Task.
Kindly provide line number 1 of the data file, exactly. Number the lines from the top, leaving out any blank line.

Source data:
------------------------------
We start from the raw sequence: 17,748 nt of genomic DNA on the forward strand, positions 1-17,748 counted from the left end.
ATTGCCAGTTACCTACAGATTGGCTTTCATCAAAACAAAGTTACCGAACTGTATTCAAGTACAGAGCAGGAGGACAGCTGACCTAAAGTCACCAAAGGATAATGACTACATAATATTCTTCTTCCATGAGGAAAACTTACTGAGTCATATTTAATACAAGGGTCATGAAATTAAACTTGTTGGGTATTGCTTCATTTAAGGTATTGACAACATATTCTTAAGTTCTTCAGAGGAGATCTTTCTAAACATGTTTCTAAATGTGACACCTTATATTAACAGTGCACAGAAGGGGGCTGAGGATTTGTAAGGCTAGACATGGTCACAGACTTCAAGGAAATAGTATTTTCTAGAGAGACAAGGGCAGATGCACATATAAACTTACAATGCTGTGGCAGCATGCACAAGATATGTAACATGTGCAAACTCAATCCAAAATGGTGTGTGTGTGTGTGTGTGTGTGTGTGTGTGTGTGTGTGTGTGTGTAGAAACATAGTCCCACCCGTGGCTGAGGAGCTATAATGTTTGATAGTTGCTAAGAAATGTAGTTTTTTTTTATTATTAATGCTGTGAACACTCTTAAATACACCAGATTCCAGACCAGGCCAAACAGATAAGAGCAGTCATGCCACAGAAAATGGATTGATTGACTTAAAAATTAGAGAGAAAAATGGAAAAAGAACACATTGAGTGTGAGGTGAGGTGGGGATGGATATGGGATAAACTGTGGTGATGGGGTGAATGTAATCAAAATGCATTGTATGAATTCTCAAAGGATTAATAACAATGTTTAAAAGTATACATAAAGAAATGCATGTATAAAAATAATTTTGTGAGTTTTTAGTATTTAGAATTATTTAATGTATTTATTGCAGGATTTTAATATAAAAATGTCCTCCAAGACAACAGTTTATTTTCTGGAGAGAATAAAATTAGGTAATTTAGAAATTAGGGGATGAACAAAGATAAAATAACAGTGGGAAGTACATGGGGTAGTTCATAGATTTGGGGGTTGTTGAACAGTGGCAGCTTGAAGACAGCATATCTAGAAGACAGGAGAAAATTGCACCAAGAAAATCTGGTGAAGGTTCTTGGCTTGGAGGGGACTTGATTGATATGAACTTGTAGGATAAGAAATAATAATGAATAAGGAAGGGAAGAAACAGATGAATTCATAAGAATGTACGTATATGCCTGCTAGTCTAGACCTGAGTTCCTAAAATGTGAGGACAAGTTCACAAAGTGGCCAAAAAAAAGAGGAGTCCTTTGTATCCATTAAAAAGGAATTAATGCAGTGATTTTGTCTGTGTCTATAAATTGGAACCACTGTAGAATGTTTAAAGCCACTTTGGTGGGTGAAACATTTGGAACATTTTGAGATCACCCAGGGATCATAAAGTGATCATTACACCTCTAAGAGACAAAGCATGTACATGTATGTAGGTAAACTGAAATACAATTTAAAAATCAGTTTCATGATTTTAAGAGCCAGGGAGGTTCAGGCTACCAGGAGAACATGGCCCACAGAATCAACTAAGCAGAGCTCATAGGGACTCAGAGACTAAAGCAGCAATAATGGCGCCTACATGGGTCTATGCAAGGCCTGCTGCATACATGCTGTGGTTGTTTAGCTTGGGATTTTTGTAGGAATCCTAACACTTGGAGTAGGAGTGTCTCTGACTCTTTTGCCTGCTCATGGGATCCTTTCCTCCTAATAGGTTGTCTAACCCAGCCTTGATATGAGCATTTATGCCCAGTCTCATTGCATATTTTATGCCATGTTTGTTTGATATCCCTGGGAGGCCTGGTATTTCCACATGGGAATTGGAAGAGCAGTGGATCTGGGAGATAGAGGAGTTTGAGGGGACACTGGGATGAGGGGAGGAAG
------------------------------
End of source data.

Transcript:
We start from the raw sequence: 17,748 nt of genomic DNA on the forward strand, positions 1-17,748 counted from the left end.